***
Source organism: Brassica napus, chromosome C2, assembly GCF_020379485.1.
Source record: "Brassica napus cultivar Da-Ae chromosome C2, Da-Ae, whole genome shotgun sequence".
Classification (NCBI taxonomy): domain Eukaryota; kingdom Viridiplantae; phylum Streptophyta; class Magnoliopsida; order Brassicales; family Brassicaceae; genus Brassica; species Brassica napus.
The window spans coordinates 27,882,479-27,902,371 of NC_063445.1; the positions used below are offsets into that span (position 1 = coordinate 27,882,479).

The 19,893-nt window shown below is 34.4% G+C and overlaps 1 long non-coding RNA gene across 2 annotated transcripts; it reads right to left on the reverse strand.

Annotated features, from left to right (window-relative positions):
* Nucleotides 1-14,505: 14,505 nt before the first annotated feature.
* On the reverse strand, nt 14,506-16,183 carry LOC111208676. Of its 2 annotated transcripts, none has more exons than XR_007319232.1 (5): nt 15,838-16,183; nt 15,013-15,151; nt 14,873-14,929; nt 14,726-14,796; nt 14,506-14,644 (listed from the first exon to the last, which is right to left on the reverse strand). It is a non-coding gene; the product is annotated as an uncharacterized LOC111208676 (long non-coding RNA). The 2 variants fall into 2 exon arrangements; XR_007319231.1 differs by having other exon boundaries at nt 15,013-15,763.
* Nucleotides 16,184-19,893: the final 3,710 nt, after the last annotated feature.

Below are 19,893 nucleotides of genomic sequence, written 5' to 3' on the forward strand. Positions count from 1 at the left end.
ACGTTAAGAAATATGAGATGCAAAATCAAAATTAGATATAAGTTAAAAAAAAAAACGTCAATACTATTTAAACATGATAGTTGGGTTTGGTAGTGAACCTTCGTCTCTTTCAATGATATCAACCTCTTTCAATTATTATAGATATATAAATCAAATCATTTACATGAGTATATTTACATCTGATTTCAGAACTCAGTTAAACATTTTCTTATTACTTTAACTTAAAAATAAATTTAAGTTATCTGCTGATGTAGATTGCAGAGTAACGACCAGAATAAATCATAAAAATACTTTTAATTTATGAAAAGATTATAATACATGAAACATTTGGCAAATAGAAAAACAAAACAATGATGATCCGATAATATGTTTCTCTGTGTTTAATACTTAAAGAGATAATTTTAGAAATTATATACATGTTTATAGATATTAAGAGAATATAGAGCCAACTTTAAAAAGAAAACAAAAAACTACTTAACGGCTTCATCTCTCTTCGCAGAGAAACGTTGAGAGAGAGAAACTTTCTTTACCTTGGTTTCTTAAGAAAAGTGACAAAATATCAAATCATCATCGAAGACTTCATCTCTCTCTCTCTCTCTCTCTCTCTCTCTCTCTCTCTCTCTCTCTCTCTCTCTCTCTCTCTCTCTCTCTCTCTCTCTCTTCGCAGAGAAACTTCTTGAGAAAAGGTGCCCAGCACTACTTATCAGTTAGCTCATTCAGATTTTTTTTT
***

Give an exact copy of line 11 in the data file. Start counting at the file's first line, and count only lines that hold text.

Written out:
ACGTTAAGAAATATGAGATGCAAAATCAAAATTAGATATAAGTTAAAAAAAAAAACGTCAATACTATTTAAACATGATAGTTGGGTTTGGTAGTGAACCTTCGTCTCTTTCAATGATATCAACCTCTTTCAATTATTATAGATATATAAATCAAATCATTTACATGAGTATATTTACATCTGATTTCAGAACTCAGTTAAACATTTTCTTATTACTTTAACTTAAAAATAAATTTAAGTTATCTGCTGATGTAGATTGCAGAGTAACGACCAGAATAAATCATAAAAATACTTTTAATTTATGAAAAGATTATAATACATGAAACATTTGGCAAATAGAAAAACAAAACAATGATGATCCGATAATATGTTTCTCTGTGTTTAATACTTAAAGAGATAATTTTAGAAATTATATACATGTTTATAGATATTAAGAGAATATAGAGCCAACTTTAAAAAGAAAACAAAAAACTACTTAACGGCTTCATCTCTCTTCGCAGAGAAACGTTGAGAGAGAGAAACTTTCTTTACCTTGGTTTCTTAAGAAAAGTGACAAAATATCAAATCATCATCGAAGACTTCATCTCTCTCTCTCTCTCTCTCTCTCTCTCTCTCTCTCTCTCTCTCTCTCTCTCTCTCTCTCTCTCTCTCTCTCTCTCTCTTCGCAGAGAAACTTCTTGAGAAAAGGTGCCCAGCACTACTTATCAGTTAGCTCATTCAGATTTTTTTTT